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  • Writer's pictureRebecca Richardson - Mortgage Consultant

Read This Before You Purchase An Investment Property

Investing in real estate has become a hot topic with more and more people thinking about using it as a tool to grow their wealth. And to help potential investors like you, I have teamed up with Robin Mann, a Charlotte realtor, to explain 3 of the main ways you can start investing.

1. Flipping

Flipping is a popular strategy for both beginner and veteran investors alike. This is when you purchase a property, hopefully at an affordable price, and then renovate it to make it an income-generating asset.

Financing for this type of investment often includes the funds needed to rehab and improve the property and it is often a short-term loan.

When looking at potential properties to invest in with this strategy, there are a few factors to keep in mind.

First, you need to make sure that based on the location and selling price, you will actually be able to sell the property at a profit.

Second, I recommend that all of my clients focus on areas two I personally keep an eye out for my investor client and for myself on areas that are going to be a hot market for future buyers because it’s a popular place to live.

2. Long Term Rentals

The second way to invest in real estate is to purchase a property with the intention to rent it out long-term. If that’s the strategy you’re looking at, it can be done with a conventional loan.

When you’re looking for a rental to invest in, there’s a method called the BRRR method that you should be familiar with. This is when you Buy, Renovate, Rent, and Refinance and then use the money you make to invest in a property after.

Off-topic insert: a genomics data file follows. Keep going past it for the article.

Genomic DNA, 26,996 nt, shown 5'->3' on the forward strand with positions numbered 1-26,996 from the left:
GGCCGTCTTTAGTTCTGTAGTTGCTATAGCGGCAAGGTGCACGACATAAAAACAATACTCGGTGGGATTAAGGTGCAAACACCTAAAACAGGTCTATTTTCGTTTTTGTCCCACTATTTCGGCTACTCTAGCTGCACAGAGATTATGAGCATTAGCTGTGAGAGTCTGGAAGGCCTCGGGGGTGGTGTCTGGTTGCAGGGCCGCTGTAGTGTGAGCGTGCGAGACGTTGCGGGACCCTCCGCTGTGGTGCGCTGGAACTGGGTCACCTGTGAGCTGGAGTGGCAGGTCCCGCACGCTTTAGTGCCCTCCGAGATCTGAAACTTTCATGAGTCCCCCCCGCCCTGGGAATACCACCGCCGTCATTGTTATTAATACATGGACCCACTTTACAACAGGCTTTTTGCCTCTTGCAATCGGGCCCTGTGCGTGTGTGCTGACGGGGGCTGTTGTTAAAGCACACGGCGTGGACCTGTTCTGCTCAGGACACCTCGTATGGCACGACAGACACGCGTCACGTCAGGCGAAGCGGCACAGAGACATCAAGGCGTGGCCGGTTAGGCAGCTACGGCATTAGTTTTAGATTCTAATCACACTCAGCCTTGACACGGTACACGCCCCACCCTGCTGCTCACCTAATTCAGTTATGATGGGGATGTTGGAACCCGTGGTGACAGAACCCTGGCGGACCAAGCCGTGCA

This is a popular option for people who want long-term rental income and are comfortable with either managing or outsourcing tasks related to being a landlord and managing tenants and the day-to-day issues that can come up in a rental unit.

3. Short-Term Rentals

The third option is to buy and rent a property short-term using something like Airbnb or another type of short-term rental structure.

If your intention is to only rent it out short-term, there may be no need to purchase it as an investment property (which can change up the structure of the loan). If the intention is to only rent it out, it would be purchased as an investment property but if you have some personal use of the property, it can actually be purchased as a second home with as little as 10% down. The rates are a bit better with a non-investment property loan if you maintain short term rentals for a week or maybe a month at a time

If you’re financing an investment home and if it's going to be a flip, sometimes people are actually financing the improvement of the home into the loan or they might be paying cash for those improvements.

But as a lender, if we know that that loan is going to be paid off in a short time, we’re less inclined to finalize that type of loan. You don't have a prepayment penalty but lenders do, which is why we’ll often suggest a different type of financing.

Financing an investment property is definitely a challenge. There are a lot of details to keep in mind including interest rates, penalties, the timeline, and expectations. It’s easy to be in a situation where someone wants to take advantage of you so being as smart and savvy as you can as an investor and having the right people on your team are nonnegotiables.

But overall, investing in real estate - either by purchasing your own home or flipping and renting properties - you will be diversifying your portfolio and growing your overall wealth.

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